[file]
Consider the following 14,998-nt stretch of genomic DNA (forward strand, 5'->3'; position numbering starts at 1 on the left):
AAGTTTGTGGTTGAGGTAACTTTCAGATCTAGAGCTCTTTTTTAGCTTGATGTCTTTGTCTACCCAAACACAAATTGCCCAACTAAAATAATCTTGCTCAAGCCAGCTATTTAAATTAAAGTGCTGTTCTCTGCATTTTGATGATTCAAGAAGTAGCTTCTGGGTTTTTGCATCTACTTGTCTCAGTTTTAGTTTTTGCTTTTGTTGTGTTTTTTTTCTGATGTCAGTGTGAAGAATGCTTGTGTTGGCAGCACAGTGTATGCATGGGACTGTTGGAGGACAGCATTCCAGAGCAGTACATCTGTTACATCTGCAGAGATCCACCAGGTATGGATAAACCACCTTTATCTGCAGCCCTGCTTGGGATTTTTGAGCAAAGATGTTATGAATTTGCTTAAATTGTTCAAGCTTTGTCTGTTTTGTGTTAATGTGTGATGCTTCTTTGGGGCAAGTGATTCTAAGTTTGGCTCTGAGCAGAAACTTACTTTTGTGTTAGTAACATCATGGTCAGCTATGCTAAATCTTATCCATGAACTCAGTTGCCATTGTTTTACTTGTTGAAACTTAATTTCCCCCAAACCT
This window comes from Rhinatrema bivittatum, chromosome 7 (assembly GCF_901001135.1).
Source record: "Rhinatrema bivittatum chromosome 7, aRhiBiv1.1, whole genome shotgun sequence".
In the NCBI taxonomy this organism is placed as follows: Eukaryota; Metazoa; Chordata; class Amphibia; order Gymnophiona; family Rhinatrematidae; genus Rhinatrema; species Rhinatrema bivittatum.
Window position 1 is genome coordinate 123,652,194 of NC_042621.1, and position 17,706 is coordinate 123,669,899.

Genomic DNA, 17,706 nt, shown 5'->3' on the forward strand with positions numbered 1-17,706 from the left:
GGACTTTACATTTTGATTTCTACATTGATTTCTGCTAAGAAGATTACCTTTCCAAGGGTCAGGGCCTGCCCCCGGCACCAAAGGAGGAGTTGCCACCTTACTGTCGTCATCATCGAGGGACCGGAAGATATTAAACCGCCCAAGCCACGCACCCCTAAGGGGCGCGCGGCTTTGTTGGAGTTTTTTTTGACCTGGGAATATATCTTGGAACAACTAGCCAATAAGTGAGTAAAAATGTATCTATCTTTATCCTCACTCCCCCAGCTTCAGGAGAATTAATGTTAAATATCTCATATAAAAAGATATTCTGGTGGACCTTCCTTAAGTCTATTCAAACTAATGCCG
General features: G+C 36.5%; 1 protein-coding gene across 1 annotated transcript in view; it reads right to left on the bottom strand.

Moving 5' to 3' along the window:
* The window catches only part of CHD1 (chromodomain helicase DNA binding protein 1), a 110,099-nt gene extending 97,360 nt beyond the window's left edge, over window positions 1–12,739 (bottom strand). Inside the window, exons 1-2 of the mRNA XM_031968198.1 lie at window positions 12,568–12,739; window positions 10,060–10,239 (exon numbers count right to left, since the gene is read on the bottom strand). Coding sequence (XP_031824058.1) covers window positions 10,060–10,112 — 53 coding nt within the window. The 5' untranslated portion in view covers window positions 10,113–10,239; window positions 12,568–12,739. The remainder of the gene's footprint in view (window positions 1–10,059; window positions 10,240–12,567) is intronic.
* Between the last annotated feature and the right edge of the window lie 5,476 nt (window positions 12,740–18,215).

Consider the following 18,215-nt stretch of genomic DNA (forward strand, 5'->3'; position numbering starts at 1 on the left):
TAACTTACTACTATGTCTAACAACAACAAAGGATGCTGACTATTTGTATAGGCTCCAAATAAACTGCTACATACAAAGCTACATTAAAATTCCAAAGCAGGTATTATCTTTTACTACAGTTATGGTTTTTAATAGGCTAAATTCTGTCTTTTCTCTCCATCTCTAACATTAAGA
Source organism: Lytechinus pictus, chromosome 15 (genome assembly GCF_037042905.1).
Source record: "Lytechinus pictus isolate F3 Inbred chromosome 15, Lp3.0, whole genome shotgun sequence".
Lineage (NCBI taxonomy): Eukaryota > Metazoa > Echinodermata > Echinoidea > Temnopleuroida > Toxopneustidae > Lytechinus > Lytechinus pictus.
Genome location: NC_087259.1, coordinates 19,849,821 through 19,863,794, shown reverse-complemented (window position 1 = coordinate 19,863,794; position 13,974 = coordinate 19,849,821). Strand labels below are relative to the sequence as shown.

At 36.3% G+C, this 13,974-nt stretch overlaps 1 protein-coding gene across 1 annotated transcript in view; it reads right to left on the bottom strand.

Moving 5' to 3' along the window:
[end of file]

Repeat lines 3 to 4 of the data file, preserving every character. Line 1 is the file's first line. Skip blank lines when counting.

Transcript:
This window comes from Rhinatrema bivittatum, chromosome 7 (assembly GCF_901001135.1).
Source record: "Rhinatrema bivittatum chromosome 7, aRhiBiv1.1, whole genome shotgun sequence".